Of course, Baba put Jean and Malcolm to the test — His usual test in those days: the swiftly changed plans, the so-called "broken promise". On His second visit to the West in 1932, many contacts had been made with the Hollywood film world. It was Jean who stood beside Baba at the Hotel Knickerbocker and introduced the screen luminaries to Him, among many others.

 

Baba left for China, promising to return and break His silence in the Hollywood Bowl introduced over the radio by Mary Pickford ! It’s easy to smile now, but all took it seriously then. Expecting instant God-Realization, some even had elaborate dresses made! ( At least Norina got some use out of hers — all white —she used to lecture in it ) Suddenly, Baba's plans to return to California were cancelled, leaving the Schlosses to face the music. Almost all the new contacts left, disillusioned, including two astrologers, Dane Rudhyar and Marc Edmund Jones, in whose home Baba had stayed. Dane had cast Baba's horoscope and seen Him as the great World Teacher of the Age.

 

But the Schlosses were made of sterner stuff, as the cliché goes. They were called to Europe and took part in Baba's visits there, notably at Cannes. Jean, in poor health, was in seclusion and missed many of the outings with Baba. I recall one meditation Baba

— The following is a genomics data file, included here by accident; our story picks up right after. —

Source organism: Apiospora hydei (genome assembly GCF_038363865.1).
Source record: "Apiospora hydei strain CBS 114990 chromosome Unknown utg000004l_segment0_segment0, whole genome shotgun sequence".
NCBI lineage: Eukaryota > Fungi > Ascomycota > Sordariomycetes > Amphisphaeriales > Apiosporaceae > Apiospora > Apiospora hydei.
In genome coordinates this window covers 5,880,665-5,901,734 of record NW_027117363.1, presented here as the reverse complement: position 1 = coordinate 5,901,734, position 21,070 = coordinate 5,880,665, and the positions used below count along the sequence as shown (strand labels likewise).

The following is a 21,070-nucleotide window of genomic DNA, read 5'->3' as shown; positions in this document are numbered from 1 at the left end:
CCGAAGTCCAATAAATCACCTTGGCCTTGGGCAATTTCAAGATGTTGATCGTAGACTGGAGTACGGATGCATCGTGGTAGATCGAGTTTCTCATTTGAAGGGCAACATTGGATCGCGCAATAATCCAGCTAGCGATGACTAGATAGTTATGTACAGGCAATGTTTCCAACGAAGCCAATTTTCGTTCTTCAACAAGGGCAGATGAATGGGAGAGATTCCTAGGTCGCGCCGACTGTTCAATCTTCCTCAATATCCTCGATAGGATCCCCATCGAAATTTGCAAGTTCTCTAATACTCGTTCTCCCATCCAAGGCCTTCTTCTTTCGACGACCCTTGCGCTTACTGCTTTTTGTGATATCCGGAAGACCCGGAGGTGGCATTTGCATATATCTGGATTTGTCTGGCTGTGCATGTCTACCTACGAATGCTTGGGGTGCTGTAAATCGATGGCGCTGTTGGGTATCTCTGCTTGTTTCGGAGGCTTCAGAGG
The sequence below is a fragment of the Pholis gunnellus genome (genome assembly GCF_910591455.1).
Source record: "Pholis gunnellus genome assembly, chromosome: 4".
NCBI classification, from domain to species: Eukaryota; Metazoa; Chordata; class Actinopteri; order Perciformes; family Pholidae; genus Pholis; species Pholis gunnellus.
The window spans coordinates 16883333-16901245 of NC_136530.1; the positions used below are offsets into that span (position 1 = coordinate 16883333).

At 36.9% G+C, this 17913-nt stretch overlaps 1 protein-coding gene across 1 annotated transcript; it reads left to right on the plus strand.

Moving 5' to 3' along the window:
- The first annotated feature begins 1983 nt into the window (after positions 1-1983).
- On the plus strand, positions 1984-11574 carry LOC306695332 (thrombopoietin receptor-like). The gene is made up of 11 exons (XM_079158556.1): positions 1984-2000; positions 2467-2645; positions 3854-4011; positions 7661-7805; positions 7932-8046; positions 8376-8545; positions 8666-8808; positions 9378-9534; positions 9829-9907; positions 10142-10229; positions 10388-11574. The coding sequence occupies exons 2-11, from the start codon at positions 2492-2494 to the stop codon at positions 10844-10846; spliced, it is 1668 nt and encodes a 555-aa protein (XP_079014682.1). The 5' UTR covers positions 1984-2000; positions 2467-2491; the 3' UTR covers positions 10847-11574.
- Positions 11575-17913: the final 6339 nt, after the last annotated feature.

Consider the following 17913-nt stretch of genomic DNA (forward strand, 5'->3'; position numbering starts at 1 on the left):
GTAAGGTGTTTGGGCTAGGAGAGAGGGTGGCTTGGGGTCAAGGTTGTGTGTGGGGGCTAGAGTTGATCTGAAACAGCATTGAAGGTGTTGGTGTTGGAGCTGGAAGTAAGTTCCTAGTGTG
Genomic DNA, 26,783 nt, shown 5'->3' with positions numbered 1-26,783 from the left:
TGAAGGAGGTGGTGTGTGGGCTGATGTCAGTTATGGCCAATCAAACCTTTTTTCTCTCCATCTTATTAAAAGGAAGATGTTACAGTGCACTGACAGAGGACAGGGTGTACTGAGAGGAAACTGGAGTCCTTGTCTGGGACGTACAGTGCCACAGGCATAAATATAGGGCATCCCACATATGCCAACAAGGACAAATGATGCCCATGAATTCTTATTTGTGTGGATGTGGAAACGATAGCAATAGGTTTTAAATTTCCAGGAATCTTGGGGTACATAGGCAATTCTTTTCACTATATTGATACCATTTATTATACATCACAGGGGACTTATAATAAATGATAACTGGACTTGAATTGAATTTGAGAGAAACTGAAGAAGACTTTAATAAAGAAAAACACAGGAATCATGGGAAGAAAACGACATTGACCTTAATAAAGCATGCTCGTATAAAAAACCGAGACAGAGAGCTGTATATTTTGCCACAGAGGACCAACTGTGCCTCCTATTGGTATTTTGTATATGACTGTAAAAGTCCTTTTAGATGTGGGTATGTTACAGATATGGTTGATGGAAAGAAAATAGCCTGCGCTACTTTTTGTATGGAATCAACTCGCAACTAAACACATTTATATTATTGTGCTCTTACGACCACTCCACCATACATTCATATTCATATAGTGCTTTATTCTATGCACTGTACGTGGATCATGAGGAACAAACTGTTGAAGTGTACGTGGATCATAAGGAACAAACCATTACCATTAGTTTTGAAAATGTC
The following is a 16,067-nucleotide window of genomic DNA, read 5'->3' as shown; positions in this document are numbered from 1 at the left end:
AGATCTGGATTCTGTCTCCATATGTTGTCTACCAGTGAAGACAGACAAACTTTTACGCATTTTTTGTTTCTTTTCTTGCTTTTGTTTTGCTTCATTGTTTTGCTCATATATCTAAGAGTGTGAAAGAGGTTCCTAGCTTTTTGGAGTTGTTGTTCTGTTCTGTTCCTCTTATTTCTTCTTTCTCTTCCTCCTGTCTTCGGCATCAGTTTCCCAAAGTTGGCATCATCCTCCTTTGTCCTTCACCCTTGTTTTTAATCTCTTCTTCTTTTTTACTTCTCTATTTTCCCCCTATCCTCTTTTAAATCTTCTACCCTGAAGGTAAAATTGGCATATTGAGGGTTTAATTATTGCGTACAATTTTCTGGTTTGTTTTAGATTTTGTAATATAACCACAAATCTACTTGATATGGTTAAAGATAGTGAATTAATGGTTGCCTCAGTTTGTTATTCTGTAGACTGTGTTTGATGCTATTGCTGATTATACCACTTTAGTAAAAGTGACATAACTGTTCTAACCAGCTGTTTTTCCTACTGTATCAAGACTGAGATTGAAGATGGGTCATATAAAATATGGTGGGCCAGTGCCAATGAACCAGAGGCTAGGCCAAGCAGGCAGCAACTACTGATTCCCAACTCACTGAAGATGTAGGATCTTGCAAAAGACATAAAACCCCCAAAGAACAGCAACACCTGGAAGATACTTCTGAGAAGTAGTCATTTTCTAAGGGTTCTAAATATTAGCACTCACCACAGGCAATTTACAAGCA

*Jean was born September 21, 1892 in Pennsylvania to parents Gilbert Lawrie Robinson and mother Elizabeth Wilson, according to her Social Security card. She changed her name to Jeanne (from Jean) Adriel

-webmaster JK

 

** See Awakener Volume 19 Number 1 p.53

 

The Awakener ; Volume 21  Number 1    1984
The Awakener ; Volume 21 Number 1 1984
Awakener ; Vol.19, No.2 - Los Angeles
Awakener ; Vol.19, No.2 - Los Angeles
I walked to the small courtyard upon which the doorway opened, and lit the hanging lantern, then stood in the passageway waiting. The cars pulled into the driveway. Meredith Starr got out first, and came forward with outstretched hand. I returned his greeting, but my eyes were on the Master, who was directly behind him, looking into me with a deeply knowing smile. How long his eyes embraced me, I do not know, but at some moment Merediths voice recalled me to temporal surroundings:

Jean, this is Shri Meher Baba.

My most outstanding impression of that first meeting is one of peering into bottomless pools of infinite love and tenderness, as my eyes met his. My heart pounded with tremendous excitement, and for a while I could not speak. I felt that in an inexplicable way, he was the reason for my very existence; that I had never really lived until this moment; that he was deeply familiar and precious to me, even as I was no stranger, and very dear to him.

I'm so happy you have come, I finally managed to say... I knew he knew all I yearned to say, but could not utter.

Later, I showed him to his rooms, and sat beside him on the divan as I told him of the members of the group, and placed the house and our services at his disposal, to be used by him as he deemed best. Only my words were spoken, because Baba had been maintaining silence then for seven years. Yet to my heart he said many things, and on his little alphabet board, which Starr read for me, he spelled out,

I am so happy, so very happy.